Author(s): Bartels DJ, Mitchell DA, Dong X, Deschenes RJ
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Abstract Plasma membrane localization of Ras requires posttranslational addition of farnesyl and palmitoyl lipid moieties to a C-terminal CaaX motif (C is cysteine, a is any aliphatic residue, X is the carboxy terminal residue). To better understand the relationship between posttranslational processing and the subcellular localization of Ras, a yeast genetic screen was undertaken based on the loss of function of a palmitoylation-dependent RAS2 allele. Mutations were identified in an uncharacterized open reading frame (YLR246w) that we have designated ERF2 and a previously described suppressor of hyperactive Ras, SHR5. ERF2 encodes a 41-kDa protein with four predicted transmembrane (TM) segments and a motif consisting of the amino acids Asp-His-His-Cys (DHHC) within a cysteine-rich domain (CRD), called DHHC-CRD. Mutations within the DHHC-CRD abolish Erf2 function. Subcellular fractionation and immunolocalization experiments reveal that Erf2 tagged with a triply iterated hemagglutinin epitope is an integral membrane protein that colocalizes with the yeast endoplasmic reticulum marker Kar2. Strains lacking ERF2 are viable, but they have a synthetic growth defect in the absence of RAS2 and partially suppress the heat shock sensitivity resulting from expression of the hyperactive RAS2(V19) allele. Ras2 proteins expressed in an erf2Delta strain have a reduced level of palmitoylation and are partially mislocalized to the vacuole. Based on these observations, we propose that Erf2 is a component of a previously uncharacterized Ras subcellular localization pathway. Putative members of an Erf2 family of proteins have been uncovered in yeast, plant, worm, insect, and mammalian genome databases, suggesting that Erf2 plays a role in Ras localization in all eucaryotes.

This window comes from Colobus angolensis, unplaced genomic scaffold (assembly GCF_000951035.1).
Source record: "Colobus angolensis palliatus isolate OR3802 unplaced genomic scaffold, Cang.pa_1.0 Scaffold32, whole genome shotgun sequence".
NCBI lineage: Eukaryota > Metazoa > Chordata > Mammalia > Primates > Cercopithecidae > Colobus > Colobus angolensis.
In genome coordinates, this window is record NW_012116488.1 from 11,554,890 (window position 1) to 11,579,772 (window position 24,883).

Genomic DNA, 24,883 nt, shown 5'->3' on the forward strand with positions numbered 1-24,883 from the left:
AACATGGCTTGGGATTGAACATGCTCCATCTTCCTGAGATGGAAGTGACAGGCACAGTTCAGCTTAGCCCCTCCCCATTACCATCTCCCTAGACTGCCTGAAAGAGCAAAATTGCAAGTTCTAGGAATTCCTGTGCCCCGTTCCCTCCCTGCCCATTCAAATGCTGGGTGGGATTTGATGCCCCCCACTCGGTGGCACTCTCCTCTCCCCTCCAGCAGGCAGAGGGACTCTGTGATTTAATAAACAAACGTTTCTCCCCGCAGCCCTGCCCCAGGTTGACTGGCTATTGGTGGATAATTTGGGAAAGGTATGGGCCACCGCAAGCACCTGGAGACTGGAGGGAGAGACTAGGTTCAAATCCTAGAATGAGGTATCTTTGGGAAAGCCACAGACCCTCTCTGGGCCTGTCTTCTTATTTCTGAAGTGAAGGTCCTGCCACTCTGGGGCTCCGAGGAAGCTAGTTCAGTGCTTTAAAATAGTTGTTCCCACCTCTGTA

This article was published in Mol Cell Biol
and referenced in Fungal Genomics & Biology